The international agencies did, but only because that particular aspect is more relevant to us than the actual budget itself - let's face it, very few people outside the US care about the fine details of the US budget whereas more people are/were interested in NASA going back to the moon.
    The US outlets (such as CNN, both website and TV channel) barely mentioned the scrapping of Constellation - almost all the talk was about the budget as a whole.
    I'm interested in the fine details of the budget as a whole
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    Good. Sorry if you're an enthusiast, but it's not very necessary at the moment and the government can't afford it.

    Maybe another time when we're not in the middle of a recession.
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    (Original post by ChrisBan)
    Its a shame the Republicans will do their best to block Obama getting this through
    Your right, the Republicans will be (as usual) obstinate. Because they can.

    I just wish the Democrats would grow a pair, and get that they still hold a majority in Congress. That's not going to happen though. :rolleyes:
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    To some extent I think its a good thing, but on the other hand its a bad thing.

    As long as that funding stays with NASA, Which programme they use it on doesn't bother me that much.
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    We have been to the moon already. This is a good move from the Obama administration: http://www.skyandtelescope.com/commu.../83275972.html

    Now we can use NASA's funding to develop space technology faster which is much better for space exploration in the long run.
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    I'm in two minds. On one hand it's a massive blackhole of money that doesn't show any sign of paying off any time soon. On the other hand, it will never pay off if we don't keep it going, and these things are very difficult/expensive to pick up again once dropped. If it is dropped it won't be picked up again for a very very very long time.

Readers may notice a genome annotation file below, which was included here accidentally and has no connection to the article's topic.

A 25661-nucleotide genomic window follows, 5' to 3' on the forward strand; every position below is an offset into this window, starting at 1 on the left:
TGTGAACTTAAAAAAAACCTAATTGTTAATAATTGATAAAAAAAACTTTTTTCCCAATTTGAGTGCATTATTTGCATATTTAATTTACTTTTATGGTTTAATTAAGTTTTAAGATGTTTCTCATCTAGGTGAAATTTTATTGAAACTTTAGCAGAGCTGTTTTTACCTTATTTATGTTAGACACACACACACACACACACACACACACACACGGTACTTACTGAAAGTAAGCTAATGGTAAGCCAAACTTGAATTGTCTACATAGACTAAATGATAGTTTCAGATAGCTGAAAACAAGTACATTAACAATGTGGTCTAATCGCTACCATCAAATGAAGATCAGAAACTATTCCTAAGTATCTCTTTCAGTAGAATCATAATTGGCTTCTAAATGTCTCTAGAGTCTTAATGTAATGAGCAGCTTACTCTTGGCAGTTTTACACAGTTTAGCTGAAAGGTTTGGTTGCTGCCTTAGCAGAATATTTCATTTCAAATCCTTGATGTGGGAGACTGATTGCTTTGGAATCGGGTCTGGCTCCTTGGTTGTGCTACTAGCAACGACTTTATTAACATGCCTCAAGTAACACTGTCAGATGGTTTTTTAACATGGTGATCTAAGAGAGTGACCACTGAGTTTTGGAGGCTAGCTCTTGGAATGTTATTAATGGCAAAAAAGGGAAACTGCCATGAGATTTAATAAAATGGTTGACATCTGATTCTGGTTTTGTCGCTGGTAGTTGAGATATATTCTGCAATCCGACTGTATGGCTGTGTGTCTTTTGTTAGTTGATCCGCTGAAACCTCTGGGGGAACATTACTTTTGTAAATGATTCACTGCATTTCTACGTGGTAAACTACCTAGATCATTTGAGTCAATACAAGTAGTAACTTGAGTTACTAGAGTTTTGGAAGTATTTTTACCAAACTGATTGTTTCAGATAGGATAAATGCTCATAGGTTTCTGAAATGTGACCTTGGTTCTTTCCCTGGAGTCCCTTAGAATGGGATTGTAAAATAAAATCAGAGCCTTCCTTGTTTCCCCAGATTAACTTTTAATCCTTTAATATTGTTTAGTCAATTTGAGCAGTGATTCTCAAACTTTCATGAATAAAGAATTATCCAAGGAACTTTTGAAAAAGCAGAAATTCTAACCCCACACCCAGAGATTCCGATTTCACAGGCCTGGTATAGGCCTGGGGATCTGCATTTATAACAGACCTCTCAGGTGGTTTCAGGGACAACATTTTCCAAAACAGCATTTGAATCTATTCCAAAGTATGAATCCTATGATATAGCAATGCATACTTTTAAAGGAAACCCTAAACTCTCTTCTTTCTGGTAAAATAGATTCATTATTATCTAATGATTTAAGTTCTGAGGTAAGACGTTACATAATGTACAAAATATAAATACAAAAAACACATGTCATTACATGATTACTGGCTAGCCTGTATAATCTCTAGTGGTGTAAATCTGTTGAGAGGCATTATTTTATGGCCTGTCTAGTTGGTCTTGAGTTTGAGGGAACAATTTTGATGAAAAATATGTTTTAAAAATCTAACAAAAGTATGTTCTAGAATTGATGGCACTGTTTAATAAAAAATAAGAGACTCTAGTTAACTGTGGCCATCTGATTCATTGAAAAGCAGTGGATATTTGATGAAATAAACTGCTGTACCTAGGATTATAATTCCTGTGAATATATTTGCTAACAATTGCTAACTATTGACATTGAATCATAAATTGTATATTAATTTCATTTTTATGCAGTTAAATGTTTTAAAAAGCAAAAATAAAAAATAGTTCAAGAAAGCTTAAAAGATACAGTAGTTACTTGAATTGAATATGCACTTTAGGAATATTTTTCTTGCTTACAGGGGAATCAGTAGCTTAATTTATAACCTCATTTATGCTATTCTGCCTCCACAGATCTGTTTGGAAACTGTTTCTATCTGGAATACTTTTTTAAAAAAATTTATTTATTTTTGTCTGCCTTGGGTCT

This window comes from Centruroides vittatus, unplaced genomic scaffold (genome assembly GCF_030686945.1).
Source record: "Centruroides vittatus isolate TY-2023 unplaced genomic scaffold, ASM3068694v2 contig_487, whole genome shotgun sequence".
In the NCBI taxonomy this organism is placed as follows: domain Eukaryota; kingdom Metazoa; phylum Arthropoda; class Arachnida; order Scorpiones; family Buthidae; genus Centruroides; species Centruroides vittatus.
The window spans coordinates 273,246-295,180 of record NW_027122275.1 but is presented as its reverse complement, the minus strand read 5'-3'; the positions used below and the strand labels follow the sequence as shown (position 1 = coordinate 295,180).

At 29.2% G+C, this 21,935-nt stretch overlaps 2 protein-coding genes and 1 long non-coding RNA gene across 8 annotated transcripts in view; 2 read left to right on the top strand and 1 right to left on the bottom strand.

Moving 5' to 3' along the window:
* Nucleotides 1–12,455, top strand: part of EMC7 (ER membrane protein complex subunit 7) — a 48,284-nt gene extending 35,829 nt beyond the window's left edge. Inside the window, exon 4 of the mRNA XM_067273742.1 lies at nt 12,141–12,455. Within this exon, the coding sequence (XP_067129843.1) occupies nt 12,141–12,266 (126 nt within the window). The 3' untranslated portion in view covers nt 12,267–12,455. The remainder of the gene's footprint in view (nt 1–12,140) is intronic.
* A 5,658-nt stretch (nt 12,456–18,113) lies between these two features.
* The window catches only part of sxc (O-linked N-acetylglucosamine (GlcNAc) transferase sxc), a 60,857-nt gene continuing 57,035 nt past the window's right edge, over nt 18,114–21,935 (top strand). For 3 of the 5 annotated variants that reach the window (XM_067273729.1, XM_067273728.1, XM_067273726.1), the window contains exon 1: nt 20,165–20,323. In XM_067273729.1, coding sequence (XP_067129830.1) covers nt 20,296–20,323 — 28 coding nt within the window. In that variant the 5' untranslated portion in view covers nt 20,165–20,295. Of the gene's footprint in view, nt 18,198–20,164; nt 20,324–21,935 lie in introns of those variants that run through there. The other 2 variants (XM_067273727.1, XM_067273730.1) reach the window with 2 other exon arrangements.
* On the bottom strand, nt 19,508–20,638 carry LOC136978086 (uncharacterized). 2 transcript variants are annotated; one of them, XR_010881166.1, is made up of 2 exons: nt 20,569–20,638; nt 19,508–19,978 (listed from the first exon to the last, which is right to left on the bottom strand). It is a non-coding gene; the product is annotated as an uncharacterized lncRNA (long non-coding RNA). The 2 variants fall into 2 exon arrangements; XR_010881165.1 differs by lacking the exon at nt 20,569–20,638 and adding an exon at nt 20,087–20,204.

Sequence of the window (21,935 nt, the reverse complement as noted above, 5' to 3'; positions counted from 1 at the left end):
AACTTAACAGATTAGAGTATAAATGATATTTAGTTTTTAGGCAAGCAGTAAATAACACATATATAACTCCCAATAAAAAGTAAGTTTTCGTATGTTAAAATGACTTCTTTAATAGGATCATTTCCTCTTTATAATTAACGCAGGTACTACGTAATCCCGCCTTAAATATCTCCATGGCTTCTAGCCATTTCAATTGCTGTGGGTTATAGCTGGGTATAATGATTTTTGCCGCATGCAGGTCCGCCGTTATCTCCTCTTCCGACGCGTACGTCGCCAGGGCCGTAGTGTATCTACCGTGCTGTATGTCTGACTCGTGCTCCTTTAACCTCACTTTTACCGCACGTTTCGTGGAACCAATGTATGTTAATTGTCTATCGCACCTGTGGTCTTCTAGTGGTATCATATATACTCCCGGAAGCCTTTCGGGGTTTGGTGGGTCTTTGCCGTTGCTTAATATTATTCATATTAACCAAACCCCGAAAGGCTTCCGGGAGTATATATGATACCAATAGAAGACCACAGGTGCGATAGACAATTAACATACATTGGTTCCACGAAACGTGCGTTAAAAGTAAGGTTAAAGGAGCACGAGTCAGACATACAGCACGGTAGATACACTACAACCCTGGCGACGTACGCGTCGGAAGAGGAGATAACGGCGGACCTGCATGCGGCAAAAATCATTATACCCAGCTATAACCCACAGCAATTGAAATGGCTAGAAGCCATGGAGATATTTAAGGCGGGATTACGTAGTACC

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    (Original post by ChrisBan)
    I just read this literally as you were posting. It is sad, but if it truly is as over budget as they say it is then it is without a doubt the right move! I wouldn't say the future of the Kennedy Space Center itself is at much risk
    I was going to post exactly this. Obama is making the right decision but it will be very unpopular with Americans and they won't see it as the right move.

    None of the space centres will be affected, they will still be there for exhibits and tours.
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    But still it's such a shame that they had to cancel it No Mars-trip anytime soon eh?
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    (Original post by Mithra)
    No, because going to space is critical for the people of Earth.
    Why?

    By the way, after the conclusion of the ISS program humans will never again return to space.

    There, I came out and said it.
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    (Original post by kamc)
    I was going to post exactly this. Obama is making the right decision but it will be very unpopular with Americans and they won't see it as the right move.

    None of the space centres will be affected, they will still be there for exhibits and tours.
    I couldn't work out if you were joking on the part in bold :p:
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    (Original post by ChrisBan)
    I couldn't work out if you were joking on the part in bold :p:
    Neither could I lol. There's an estimated 12000 people who could lose their jobs as a result of the cancellation.
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    (Original post by ChrisBan)
    I couldn't work out if you were joking on the part in bold :p:
    lol, sorry I was thinking about people interested in space, rather than people who work at NASA. I realise I worded that stupidly, I meant the space centres will still be open for the tourist attractions. Thinking about personal interest :o:

    Its obviously not good for the people who'll lose their jobs...
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    (Original post by kamc)
    lol, sorry I was thinking about people interested in space, rather than people who work at NASA. I realise I worded that stupidly, I meant the space centres will still be open for the tourist attractions. Thinking about personal interest :o:

    Its obviously not good for the people who'll lose their jobs...
    Have you been to the Kennedy space center?
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    (Original post by ChrisBan)
    Have you been to the Kennedy space center?
    no, just the Johnson space centre.